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Four years ago, one lucky homeowner discovered a bona fide Jackson Pollock in their garage. Too bad we can’t all be so lucky. But even if you're not banking on stumbling across a valuable masterpiece, there are some more tried-and-true ways to build your own collection. Here’s what you need to know to get started.
Know What You’re Buying
Art is a broad category, encompassing everything from portraits to performances. But for people decorating their homes, most collecting will center around paintings, drawings, and prints—the stuff you can frame and put on a wall. These pieces generally fall into one of three categories: original works, limited edition prints, and open edition prints.
An original work is fairly self-explanatory: It’s the piece created by the artist, and is more valuable than a print. Prints are produced in multiples; the size of the edition indicates how many were made. In general, the rarer a piece is—one in an edition of five, or even one of a hundred—the likelier it is to hold its value or appreciate. The online fine art marketplace Artsy recently sold a limited edition print by the street artist Banksy for $160,000—but the platform also sells thousands of prints in the $100 to $300 range. These can be a stepping-stone to an original piece or the end goal. (In contrast, if you don’t see a clearly marked edition size on a print, it’s likely because there isn’t one—that’s what’s called an open edition print, meaning an unlimited number can be produced, and none will hold much value.)
“Prints give people access and the opportunity to enjoy that artist’s work without paying the price of the original painting or artwork,” says Everette Taylor, Artsy’s chief marketing officer. So what drives the relative values of a print? “It’s just basic supply and demand,” says Katharine Earnhardt, founder of Brooklyn-based art advisory Mason Lane, which connects clients with emerging artists. The fewer editions that were produced, the more valuable they are—which is why Earnhardt encourages art buyers at all price points to seek out unique works rather than pieces with a supersize run. “A ‘giclée print’ is a nice poster,” she says. “West Elm and God-knows-who-else call it this weird French word, but it’s really just a print using good ink.”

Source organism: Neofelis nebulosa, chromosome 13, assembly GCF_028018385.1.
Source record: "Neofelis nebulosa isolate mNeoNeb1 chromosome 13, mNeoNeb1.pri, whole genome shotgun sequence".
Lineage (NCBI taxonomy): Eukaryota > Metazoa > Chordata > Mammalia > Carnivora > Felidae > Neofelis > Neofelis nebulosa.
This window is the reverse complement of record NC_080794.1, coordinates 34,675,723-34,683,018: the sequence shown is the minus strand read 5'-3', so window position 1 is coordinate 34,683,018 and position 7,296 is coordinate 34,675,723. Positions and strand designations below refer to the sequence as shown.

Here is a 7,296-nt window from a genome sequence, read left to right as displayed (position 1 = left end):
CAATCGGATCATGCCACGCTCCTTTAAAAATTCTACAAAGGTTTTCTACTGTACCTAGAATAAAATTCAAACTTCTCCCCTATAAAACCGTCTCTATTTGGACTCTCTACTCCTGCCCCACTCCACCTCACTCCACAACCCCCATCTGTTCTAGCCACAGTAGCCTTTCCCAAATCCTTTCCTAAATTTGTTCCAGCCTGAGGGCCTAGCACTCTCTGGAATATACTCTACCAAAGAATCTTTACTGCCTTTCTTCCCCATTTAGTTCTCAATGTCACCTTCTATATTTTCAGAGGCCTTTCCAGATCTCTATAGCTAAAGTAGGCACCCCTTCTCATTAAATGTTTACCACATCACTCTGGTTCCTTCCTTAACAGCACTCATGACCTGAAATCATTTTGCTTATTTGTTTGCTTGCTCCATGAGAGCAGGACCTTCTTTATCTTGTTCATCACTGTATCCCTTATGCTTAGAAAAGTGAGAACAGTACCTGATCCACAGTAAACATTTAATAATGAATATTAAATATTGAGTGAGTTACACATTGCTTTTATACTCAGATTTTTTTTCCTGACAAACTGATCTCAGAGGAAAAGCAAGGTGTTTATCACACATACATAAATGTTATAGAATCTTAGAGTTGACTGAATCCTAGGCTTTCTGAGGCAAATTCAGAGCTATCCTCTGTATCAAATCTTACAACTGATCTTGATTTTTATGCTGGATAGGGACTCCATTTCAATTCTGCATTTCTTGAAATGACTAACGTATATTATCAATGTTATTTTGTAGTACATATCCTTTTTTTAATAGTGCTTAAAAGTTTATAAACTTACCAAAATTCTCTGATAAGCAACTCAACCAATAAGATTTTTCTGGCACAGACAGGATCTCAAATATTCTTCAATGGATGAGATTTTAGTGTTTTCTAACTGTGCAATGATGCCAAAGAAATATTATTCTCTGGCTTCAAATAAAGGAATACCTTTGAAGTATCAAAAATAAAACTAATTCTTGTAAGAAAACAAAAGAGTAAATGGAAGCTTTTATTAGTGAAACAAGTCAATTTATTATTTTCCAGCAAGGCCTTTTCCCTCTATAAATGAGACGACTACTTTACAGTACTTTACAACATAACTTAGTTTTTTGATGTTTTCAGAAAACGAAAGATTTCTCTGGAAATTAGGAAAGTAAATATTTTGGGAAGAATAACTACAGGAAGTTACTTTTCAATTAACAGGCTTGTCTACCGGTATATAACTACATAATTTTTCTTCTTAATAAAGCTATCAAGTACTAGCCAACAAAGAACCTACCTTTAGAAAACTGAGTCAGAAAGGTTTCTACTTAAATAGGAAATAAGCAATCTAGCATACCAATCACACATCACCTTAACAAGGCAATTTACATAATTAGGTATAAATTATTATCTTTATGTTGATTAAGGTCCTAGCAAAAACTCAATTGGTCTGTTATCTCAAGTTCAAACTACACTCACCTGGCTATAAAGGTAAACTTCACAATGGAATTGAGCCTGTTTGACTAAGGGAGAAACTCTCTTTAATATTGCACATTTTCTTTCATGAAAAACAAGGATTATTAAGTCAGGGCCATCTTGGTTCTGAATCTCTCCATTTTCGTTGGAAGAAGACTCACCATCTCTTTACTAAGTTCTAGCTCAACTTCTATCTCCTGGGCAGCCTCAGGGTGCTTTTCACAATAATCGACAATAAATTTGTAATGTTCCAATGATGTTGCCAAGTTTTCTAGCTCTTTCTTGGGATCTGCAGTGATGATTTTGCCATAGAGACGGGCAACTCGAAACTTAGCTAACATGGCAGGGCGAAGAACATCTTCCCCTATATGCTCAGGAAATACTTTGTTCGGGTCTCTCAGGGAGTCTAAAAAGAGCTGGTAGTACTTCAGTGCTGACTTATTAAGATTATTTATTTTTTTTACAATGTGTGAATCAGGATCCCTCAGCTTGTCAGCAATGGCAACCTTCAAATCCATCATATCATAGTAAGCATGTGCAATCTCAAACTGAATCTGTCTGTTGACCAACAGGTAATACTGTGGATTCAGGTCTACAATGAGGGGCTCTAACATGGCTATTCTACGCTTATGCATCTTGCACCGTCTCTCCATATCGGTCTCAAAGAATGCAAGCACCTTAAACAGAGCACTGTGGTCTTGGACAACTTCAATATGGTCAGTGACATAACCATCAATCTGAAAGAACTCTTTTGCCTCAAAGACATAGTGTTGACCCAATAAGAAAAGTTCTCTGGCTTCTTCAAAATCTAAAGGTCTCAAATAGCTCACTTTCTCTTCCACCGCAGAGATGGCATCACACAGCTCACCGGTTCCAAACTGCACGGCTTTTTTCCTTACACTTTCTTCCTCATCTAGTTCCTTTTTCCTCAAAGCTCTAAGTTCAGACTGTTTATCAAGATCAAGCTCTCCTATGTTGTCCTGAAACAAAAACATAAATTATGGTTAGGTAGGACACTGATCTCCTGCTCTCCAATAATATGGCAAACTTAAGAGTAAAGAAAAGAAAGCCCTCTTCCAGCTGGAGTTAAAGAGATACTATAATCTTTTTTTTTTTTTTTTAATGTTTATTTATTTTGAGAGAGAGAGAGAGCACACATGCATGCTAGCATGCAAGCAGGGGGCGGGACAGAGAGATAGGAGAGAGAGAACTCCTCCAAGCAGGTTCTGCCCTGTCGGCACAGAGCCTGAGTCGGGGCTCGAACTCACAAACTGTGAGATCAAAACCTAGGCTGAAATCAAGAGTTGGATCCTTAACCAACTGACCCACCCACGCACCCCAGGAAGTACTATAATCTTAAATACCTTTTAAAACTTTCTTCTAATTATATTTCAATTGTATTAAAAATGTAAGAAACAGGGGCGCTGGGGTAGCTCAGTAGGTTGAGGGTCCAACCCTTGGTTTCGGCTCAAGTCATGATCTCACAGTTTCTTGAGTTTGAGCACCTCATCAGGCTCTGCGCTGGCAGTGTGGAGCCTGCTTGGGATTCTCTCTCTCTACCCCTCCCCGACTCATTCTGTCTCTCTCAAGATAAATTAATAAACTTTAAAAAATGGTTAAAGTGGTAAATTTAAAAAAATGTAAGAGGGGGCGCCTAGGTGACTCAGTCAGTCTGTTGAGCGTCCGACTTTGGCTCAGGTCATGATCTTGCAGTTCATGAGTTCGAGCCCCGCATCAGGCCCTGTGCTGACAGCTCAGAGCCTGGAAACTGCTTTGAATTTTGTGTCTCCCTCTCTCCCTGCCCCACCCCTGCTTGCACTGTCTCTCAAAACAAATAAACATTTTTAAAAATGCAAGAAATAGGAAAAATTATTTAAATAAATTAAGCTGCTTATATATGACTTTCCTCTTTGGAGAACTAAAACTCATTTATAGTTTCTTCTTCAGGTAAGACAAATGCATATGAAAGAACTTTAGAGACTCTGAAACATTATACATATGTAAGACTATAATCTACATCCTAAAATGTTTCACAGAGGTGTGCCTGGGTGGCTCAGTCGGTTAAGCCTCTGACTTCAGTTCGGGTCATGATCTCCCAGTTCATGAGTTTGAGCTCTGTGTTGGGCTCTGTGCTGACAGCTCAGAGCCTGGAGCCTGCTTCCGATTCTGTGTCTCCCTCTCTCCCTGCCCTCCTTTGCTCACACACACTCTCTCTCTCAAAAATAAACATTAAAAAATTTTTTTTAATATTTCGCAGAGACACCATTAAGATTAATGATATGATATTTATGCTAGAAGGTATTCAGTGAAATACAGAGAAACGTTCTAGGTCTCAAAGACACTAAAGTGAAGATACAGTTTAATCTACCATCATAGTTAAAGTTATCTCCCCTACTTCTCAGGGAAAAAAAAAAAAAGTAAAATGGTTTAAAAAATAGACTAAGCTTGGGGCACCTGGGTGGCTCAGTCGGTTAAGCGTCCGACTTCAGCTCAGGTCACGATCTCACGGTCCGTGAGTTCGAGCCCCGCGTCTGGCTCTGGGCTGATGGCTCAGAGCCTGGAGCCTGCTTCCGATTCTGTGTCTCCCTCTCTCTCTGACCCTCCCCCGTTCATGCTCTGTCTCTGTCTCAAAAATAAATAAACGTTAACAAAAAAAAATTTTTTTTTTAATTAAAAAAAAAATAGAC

Related: Where to Buy Art Online
Do Your Homework
"If you found something that you really love, what gallery is it from? Check out the gallery to see what their reputation is, and ask them to talk you through it,” suggests Houston-based art consultant Elise Arnoult Miller. “You need to know something about the artist, know that the source is reputable, and know about quality. I wouldn’t go and just buy things blindly as a new collector on any platform.”
Artsy is a great source for that sort of intel. In addition to its robust fine art marketplace, the platform houses a free-to-access database of more than a million works by some 100,000 artists. A quick search for a featured artist turns up a bio and list of works currently for sale—plus upcoming art shows, recent articles, past auction results, and similar artists. While many platforms have a specific curatorial point of view, Artsy pulls from an array of vetted artists—and in doing so, demystifies the art world’s inner workings. With a free log-on, you can save and track artists, and then easily follow their work (and its prices). See that an artist you like is part of an upcoming group show at a prestigious gallery, or that one of their works sold for an all-time high at auction? If you’ve got your eye on a particular piece, keep an eye out for clues that it might be the time to buy before prices rise.
“A gallery can be very intimidating and unwelcoming, especially if you don’t feel like you’re well-versed in the art world,” says Taylor, who bought his first piece on Artsy before he ever joined the company. “I didn’t have to worry about anyone judging me, or about not knowing XYZ about the artist. This was all available to me right at my fingertips.” Taylor likens exploring the art world through Artsy to the shy person you know in real life who becomes an extrovert on Twitter: “It levels the playing field for people entering into the space.”
Inspiration: 36 Interiors With Great Art
Many factors can boost the value of an artist’s oeuvre, from their experience level to how many well-known collectors have purchased their pieces. While gallery representation can help ensure that an artist’s body of work will grow in value, it can also add upward of 50 percent to the price of their pieces. The art world, Earnhardt says, is not so different from the stock market. “If you want pieces that are more likely to appreciate, that have a story, and were made by a promising artist, it’s going to cost more,” she says.
Art is subjective and deeply personal—there’s no universally accepted standard of what’s “good” or even valuable. Collecting, then, exists at a curious intersection of what you love, what your home needs, and what feels like a sound investment. Gallerists, curators, and art advisers across the market agree that the best route is to view appreciation as a happy surprise, and to surround yourself with pieces that move you personally.